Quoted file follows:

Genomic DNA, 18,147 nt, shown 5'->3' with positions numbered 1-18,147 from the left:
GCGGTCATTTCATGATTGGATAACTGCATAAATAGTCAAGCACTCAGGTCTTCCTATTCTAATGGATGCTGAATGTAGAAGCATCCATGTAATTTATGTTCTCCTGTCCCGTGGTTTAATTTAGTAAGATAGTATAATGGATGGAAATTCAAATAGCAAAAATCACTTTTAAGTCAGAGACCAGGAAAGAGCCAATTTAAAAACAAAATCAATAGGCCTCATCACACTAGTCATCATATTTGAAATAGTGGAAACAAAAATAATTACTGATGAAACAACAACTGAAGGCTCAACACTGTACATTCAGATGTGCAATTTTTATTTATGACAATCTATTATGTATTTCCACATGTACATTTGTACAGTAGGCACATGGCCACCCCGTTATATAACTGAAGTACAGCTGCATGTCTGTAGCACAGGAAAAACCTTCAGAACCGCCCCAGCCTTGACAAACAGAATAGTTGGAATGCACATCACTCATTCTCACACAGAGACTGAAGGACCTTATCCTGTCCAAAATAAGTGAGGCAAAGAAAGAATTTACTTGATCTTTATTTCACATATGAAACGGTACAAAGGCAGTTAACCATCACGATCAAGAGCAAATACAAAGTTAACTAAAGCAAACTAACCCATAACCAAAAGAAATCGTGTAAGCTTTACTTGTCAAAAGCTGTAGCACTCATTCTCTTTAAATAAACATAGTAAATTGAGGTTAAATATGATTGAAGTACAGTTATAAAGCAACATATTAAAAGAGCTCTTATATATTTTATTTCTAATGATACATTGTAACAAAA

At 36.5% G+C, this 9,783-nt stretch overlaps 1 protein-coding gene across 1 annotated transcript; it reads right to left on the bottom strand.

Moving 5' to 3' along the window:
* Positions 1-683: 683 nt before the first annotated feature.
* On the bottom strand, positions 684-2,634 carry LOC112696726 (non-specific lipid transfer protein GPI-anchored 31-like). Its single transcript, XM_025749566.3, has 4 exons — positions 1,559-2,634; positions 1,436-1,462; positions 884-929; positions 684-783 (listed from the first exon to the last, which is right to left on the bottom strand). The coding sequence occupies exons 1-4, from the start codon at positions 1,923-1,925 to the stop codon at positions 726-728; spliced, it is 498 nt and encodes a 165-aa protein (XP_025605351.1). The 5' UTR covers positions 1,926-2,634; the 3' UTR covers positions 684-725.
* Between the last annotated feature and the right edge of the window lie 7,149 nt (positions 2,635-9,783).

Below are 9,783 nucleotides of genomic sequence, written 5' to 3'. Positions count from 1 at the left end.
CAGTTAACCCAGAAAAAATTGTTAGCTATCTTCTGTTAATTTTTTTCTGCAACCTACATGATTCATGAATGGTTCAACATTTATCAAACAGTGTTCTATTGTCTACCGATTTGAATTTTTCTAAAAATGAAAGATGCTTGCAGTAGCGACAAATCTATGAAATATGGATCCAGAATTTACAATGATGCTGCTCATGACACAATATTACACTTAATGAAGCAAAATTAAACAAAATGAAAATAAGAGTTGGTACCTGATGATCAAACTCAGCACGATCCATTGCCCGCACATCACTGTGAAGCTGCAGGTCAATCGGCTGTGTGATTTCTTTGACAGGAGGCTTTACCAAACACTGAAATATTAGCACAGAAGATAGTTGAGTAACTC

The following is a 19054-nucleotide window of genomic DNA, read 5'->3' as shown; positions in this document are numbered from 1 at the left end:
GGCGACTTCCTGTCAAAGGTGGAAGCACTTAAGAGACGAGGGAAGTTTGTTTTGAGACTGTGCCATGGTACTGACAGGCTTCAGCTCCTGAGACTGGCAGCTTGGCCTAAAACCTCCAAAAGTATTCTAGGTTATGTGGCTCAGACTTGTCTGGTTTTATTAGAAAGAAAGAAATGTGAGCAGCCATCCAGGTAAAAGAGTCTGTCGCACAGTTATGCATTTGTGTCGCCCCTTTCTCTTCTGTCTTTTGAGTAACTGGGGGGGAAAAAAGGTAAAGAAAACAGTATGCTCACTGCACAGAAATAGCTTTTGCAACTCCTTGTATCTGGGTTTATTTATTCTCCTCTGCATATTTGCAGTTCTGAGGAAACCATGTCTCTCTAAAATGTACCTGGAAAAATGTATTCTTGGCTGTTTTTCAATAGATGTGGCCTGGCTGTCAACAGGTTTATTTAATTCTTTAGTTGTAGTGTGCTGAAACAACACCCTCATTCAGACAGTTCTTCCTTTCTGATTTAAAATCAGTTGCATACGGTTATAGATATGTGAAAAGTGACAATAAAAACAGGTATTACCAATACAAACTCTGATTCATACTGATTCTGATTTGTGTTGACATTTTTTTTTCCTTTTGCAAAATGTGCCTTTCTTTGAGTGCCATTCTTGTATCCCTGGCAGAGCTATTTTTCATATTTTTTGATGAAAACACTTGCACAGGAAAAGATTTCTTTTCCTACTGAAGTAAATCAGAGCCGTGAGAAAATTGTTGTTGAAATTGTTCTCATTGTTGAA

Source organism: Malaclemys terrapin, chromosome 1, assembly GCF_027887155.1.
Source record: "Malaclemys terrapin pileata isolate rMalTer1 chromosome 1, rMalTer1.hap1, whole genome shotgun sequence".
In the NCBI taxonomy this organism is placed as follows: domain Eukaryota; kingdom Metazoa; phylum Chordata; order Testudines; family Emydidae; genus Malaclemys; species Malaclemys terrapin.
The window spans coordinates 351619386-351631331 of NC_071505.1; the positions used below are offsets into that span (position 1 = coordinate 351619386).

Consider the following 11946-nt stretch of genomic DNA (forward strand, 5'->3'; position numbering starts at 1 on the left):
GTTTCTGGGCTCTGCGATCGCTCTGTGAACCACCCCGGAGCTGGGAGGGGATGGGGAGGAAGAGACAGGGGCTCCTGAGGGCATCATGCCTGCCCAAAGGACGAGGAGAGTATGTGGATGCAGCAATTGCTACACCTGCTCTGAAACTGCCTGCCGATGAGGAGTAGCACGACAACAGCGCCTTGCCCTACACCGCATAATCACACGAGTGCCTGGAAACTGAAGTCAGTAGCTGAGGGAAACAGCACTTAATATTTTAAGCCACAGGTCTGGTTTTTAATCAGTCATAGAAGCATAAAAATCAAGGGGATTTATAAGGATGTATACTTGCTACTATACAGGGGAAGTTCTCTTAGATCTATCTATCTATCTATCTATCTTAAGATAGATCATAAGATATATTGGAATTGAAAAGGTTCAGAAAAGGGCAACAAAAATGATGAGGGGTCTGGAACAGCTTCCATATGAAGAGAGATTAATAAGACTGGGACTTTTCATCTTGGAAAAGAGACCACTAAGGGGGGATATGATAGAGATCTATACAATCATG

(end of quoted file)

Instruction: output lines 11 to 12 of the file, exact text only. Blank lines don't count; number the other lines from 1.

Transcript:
GGCGACTTCCTGTCAAAGGTGGAAGCACTTAAGAGACGAGGGAAGTTTGTTTTGAGACTGTGCCATGGTACTGACAGGCTTCAGCTCCTGAGACTGGCAGCTTGGCCTAAAACCTCCAAAAGTATTCTAGGTTATGTGGCTCAGACTTGTCTGGTTTTATTAGAAAGAAAGAAATGTGAGCAGCCATCCAGGTAAAAGAGTCTGTCGCACAGTTATGCATTTGTGTCGCCCCTTTCTCTTCTGTCTTTTGAGTAACTGGGGGGGAAAAAAGGTAAAGAAAACAGTATGCTCACTGCACAGAAATAGCTTTTGCAACTCCTTGTATCTGGGTTTATTTATTCTCCTCTGCATATTTGCAGTTCTGAGGAAACCATGTCTCTCTAAAATGTACCTGGAAAAATGTATTCTTGGCTGTTTTTCAATAGATGTGGCCTGGCTGTCAACAGGTTTATTTAATTCTTTAGTTGTAGTGTGCTGAAACAACACCCTCATTCAGACAGTTCTTCCTTTCTGATTTAAAATCAGTTGCATACGGTTATAGATATGTGAAAAGTGACAATAAAAACAGGTATTACCAATACAAACTCTGATTCATACTGATTCTGATTTGTGTTGACATTTTTTTTTCCTTTTGCAAAATGTGCCTTTCTTTGAGTGCCATTCTTGTATCCCTGGCAGAGCTATTTTTCATATTTTTTGATGAAAACACTTGCACAGGAAAAGATTTCTTTTCCTACTGAAGTAAATCAGAGCCGTGAGAAAATTGTTGTTGAAATTGTTCTCATTGTTGAA

Source organism: Malaclemys terrapin, chromosome 1, assembly GCF_027887155.1.